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Kololi - A view from our expert author
Lined with a cosmopolitan selection of bars and eateries, the central Senegambia Strip through Kololi is the heart of the country’s dining-out scene.
There’s nowhere else in West Africa quite like Kololi. Situated on the Atlantic coastline 15km west of Banjul, this once unremarkable small Gambian village, having first been exposed to tourism in the 1970s, today forms the hub of the country’s booming package resort industry. Here, within an area of about 2km², you’ll find a couple-of-dozen hotels, including such venerable landmarks as the Kairaba and Senegambia, along with a cosmopolitan and seemingly inexhaustible selection of restaurants and bars, and other tourist facilities such as nightclubs, supermarkets, banks and craft markets. Kololi is also, you’ll quickly notice, a major stomping ground for bumsters, whose attentions might be daunting on initial exposure, though mostly they’re quite innocuous and quickly lose interest in familiar faces.
Rhun palms (Borassus aethiopum), Bijilo Forest Park, Kololi © Ariadne Van Zandbergen, www.africaimagelibrary.com
The main touristic focal point in Kololi is the tight cluster of hotels and restaurants that runs west from Senegambia Junction (on Bertil Harding Highway) to the Senegambia Hotel and Kololi Beach Club. This area is most often referred to simply as ‘Senegambia’, or ‘The Strip’, and almost every visitor to The Gambia ends up here at some point, for a meal, or a drink, or a night out. Other important tourist centres are Seaview Boulevard, a few hundred metres north of Senegambia Junction, and a more dispersed group of hotels dotted around Bijilo to the south. The main attraction of this area is emphatically the beach, followed by the busy and wonderfully varied restaurant scene. However, it also boasts one genuinely worthwhile attraction for wildlife enthusiasts in the form of Bijilo Forest Reserve, a patch of bird- and monkey-rich coastal woodland running along the beach between Kololi and Bijilo.
Although tourism in Kololi traditionally centres on the bunched cluster of restaurants and other facilities immediately west of Senegambia Junction, recent years have witnessed the blossoming of two new important focal points a short distance further north. The first of these, situated on the east side of Bertil Harding Highway about 600m north of Senegambia Junction, is The Village, a modern shopping mall housing a supermarket, several boutique shops and a handful of restaurants. The second, and more important, is an 800m-long road, sometimes referred to as Seaview Boulevard, which runs west from Bertil Harding Highway to the beachfront Sunswing Hotel and Poco Loco Bar.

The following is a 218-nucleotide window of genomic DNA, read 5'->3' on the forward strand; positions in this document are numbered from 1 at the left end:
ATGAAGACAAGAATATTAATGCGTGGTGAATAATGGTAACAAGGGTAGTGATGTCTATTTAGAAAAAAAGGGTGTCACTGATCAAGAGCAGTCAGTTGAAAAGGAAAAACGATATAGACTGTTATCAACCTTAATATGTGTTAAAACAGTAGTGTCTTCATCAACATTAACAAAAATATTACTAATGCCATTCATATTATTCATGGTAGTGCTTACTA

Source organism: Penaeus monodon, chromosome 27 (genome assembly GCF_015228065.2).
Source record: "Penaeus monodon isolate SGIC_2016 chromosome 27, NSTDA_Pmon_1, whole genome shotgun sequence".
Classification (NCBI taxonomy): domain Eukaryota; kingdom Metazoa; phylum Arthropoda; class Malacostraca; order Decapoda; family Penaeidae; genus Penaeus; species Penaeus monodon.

The ‘Senegambia’ Strip
Ubiquitously referred to as Senegambia after the iconic 350-room hotel that dominates its beachfront, the touristic heart of Kololi consists of a J-shaped kilometre of road lined with dozens of restaurants, bars and other tourist facilities. Ironically, however, while this part of Kololi is easily the busiest resort along the Gambian coast, the main beach leaves much to be desired by comparison with most of its counterparts. This is due to tidal erosion, which was temporarily remedied in 2004, when a Dutch dredging company restored a 1.5km length of beach using 1,000,000m³ of sand, but has once again rendered the beach in front of the Senegambia and Kairaba hotels close to sandless. Fortunately, you need only follow the curve of the J for a few hundred metres west to reach the more pristine beach that runs south from Kololi Beach Club to Bijilo.